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Equilibrium’s finance and investment news roundup

Our roundup this week includes a three-year low for household spending, an update on the cost of living, a worrying rise in identify theft and problems with the returning of new £1 coins. 

Slowest household spending growth in three years

The Office for National Statistics (ONS) has reported the slowest three-month rise in household spending since 2014, highlighting the UK as the slowest growing economy in the G7 so far this year. In the three months to June, spending grew by 0.1%, compared to 0.3% in the previous quarter.

The ONS said the slowdown is a reflection of “a deterioration of the economic position of consumers in the start of 2017”. A major factor in the fall was less spending on transport, which declined by 2.2%, as customers were buying more cars at the start of the year to avoid road tax changes that came into effect in April.

Retail sales also declined with the CBI’s monthly retail sales balance sliding to -10 in August from +22 last month - its lowest since July 2016. CBI economist Anna Leach said: “Despite the warmer weather at the start of the month, retail sales have cooled as higher inflation continues to squeeze consumers’ pockets.”

Consumer spending is a major driver of the UK economy, but has been put under pressure by inflation outpacing people’s wages.

Household bills are rising slower than the rate of inflation

New research of official data carried out by Money Saving Expert has revealed that the rise in the total cost of household bills was less than the inflation rate, indicating that the “cost of living squeeze” might not be as severe as previously thought.

The research found that costs, including rent, energy bills, council tax and insurance, have risen by 2.1% in the past year, which is in line with average earnings growth and lower than the 2.6% rise in the Consumer Prices Index (CPI) in July.

Although the research indicates only a small increase across household running costs as a whole, there has been significant increases to the price of electricity and insurance. Electricity bills rose by 9%, while the cost of insurance increased by 7.6% over the year, including a 12% increase in car insurance premiums.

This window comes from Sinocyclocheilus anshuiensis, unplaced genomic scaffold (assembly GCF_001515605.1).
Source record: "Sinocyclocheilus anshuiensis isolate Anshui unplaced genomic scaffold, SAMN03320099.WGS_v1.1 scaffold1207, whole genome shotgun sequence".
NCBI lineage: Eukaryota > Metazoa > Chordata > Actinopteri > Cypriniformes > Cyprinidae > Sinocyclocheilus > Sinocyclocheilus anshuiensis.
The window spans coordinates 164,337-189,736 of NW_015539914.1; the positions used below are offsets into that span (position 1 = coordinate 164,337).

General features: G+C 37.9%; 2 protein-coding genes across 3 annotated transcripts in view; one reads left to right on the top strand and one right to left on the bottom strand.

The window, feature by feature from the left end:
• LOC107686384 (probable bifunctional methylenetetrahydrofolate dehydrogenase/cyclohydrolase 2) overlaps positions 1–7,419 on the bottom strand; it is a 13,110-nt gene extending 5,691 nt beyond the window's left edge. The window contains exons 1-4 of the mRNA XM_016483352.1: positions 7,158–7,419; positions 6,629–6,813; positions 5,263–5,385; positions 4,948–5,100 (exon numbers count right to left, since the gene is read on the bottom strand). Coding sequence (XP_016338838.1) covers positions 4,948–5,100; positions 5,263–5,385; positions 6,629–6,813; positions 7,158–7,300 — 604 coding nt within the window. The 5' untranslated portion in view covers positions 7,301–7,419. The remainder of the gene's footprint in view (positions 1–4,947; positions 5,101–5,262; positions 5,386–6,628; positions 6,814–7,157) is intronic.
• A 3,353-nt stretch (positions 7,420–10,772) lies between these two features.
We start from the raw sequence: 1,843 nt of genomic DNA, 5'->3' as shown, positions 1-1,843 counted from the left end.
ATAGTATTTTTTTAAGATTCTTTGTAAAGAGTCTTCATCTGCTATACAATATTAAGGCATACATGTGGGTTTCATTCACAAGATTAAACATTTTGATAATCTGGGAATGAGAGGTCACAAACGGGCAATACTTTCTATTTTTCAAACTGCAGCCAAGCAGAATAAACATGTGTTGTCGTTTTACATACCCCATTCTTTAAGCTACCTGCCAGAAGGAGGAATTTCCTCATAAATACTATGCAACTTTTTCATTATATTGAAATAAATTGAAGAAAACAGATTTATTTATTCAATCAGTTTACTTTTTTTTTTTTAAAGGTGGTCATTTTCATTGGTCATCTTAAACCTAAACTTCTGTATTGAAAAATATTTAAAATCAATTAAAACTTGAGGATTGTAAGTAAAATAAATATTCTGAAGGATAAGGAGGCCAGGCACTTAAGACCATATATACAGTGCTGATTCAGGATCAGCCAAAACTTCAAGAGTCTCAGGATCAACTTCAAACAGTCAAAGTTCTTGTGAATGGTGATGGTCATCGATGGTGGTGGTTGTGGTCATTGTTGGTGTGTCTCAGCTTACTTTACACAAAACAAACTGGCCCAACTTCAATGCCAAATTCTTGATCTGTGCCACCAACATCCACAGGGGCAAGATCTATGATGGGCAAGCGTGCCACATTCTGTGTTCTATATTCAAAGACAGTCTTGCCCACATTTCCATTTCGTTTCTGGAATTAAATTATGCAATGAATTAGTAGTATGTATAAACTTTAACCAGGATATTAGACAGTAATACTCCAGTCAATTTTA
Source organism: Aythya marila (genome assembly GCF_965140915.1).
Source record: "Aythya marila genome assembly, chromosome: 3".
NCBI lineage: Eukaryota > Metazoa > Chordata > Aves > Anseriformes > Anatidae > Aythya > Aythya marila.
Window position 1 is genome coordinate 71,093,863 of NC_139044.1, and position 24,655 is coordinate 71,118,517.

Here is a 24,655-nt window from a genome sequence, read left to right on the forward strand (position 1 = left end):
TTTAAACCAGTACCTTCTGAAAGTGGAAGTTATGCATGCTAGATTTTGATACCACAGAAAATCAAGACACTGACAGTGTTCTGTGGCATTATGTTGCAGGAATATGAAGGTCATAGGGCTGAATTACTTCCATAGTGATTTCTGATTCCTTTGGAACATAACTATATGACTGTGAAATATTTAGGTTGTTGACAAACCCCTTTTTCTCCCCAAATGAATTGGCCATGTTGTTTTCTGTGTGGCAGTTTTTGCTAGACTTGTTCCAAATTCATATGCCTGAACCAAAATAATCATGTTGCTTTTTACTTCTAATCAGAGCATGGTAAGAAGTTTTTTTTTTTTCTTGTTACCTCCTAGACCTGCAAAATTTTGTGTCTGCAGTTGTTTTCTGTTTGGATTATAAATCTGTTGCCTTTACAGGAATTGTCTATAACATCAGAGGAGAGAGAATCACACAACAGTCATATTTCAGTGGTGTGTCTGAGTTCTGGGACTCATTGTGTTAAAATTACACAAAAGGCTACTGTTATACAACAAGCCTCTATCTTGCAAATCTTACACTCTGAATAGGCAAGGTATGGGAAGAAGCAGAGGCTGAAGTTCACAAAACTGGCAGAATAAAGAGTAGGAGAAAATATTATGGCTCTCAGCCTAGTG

Identity theft at “epidemic levels”

Identity theft in the UK has reached new levels, according to anti-fraud organisation Cifas, with people in their 30s the most targeted group. The fraud prevention group has recorded 89,000 cases of identify theft in the first six months of 2017 - a 5% rise compared to the same period last year.

Simon Dukes, Chief Executive of Cifas, said: “We have seen identity theft attempts increase year on year, now reaching epidemics levels, with identities being stolen at a rate of almost 500 a day. These frauds are taking place almost exclusively online. The vast amounts of personal data that is available either online or through data breaches is only making it easier for the fraudster.”

More than four in every five fraud cases were committed online, with many victims unaware that they had been targeted until they received a random bill or realised their credit rating has slumped.

Companies urged to “remain vigilant” when returning £1 coins

Attempts to phase out the old £1 coin are being hampered by businesses who are returning the new 12-sided replacement by mistake. One billion of the old coins have been taken out of circulation so far, but the removal process has been slowed down because about half of the £1 coins sent back are the new style, according to cash management company Vaultex.

Exchequer Secretary to HM Treasury, Andrew Jones, said: “There has been a fantastic effort from both the public and businesses in returning more than one billion old round pounds, and I thank everybody involved in this process so far. But there is more to do before the 15th October deadline.

“Businesses must remain vigilant when returning coins and ensure old and new coins are organised in separate packaging to make the sorting process quicker and easier.”

After 15th October 2017, businesses can refuse to accept the old £1 coin.